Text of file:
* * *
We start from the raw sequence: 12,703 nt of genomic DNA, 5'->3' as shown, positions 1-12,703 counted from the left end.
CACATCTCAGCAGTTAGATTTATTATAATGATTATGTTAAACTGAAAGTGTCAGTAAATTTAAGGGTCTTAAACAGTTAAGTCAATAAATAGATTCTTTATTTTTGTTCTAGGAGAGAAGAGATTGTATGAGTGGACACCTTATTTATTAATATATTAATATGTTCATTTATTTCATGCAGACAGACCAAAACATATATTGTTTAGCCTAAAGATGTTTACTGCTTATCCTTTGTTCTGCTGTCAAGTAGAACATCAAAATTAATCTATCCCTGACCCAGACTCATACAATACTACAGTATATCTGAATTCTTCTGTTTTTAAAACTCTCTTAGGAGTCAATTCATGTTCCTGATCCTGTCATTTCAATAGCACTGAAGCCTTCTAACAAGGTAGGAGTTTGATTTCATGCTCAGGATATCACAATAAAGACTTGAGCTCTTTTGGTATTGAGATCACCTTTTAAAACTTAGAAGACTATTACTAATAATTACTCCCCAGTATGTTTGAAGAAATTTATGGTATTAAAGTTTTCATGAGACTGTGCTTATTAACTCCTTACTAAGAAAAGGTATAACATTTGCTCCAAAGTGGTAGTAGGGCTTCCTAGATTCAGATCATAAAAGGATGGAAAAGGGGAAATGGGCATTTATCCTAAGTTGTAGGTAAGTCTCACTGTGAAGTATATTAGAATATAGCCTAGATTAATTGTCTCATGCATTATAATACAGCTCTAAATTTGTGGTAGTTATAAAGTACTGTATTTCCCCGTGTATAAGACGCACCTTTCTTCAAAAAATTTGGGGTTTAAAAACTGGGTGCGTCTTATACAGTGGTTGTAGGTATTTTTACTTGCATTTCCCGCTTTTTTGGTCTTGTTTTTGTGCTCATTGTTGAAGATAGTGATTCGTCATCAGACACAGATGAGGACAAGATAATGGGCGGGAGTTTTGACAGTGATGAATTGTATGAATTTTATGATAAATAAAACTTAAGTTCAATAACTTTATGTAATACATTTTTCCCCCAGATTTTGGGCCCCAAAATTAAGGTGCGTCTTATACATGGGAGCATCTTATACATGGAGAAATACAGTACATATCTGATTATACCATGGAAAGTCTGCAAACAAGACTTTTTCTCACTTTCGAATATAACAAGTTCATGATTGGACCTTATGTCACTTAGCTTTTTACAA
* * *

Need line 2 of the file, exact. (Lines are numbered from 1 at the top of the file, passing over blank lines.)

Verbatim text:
CACATCTCAGCAGTTAGATTTATTATAATGATTATGTTAAACTGAAAGTGTCAGTAAATTTAAGGGTCTTAAACAGTTAAGTCAATAAATAGATTCTTTATTTTTGTTCTAGGAGAGAAGAGATTGTATGAGTGGACACCTTATTTATTAATATATTAATATGTTCATTTATTTCATGCAGACAGACCAAAACATATATTGTTTAGCCTAAAGATGTTTACTGCTTATCCTTTGTTCTGCTGTCAAGTAGAACATCAAAATTAATCTATCCCTGACCCAGACTCATACAATACTACAGTATATCTGAATTCTTCTGTTTTTAAAACTCTCTTAGGAGTCAATTCATGTTCCTGATCCTGTCATTTCAATAGCACTGAAGCCTTCTAACAAGGTAGGAGTTTGATTTCATGCTCAGGATATCACAATAAAGACTTGAGCTCTTTTGGTATTGAGATCACCTTTTAAAACTTAGAAGACTATTACTAATAATTACTCCCCAGTATGTTTGAAGAAATTTATGGTATTAAAGTTTTCATGAGACTGTGCTTATTAACTCCTTACTAAGAAAAGGTATAACATTTGCTCCAAAGTGGTAGTAGGGCTTCCTAGATTCAGATCATAAAAGGATGGAAAAGGGGAAATGGGCATTTATCCTAAGTTGTAGGTAAGTCTCACTGTGAAGTATATTAGAATATAGCCTAGATTAATTGTCTCATGCATTATAATACAGCTCTAAATTTGTGGTAGTTATAAAGTACTGTATTTCCCCGTGTATAAGACGCACCTTTCTTCAAAAAATTTGGGGTTTAAAAACTGGGTGCGTCTTATACAGTGGTTGTAGGTATTTTTACTTGCATTTCCCGCTTTTTTGGTCTTGTTTTTGTGCTCATTGTTGAAGATAGTGATTCGTCATCAGACACAGATGAGGACAAGATAATGGGCGGGAGTTTTGACAGTGATGAATTGTATGAATTTTATGATAAATAAAACTTAAGTTCAATAACTTTATGTAATACATTTTTCCCCCAGATTTTGGGCCCCAAAATTAAGGTGCGTCTTATACATGGGAGCATCTTATACATGGAGAAATACAGTACATATCTGATTATACCATGGAAAGTCTGCAAACAAGACTTTTTCTCACTTTCGAATATAACAAGTTCATGATTGGACCTTATGTCACTTAGCTTTTTACAA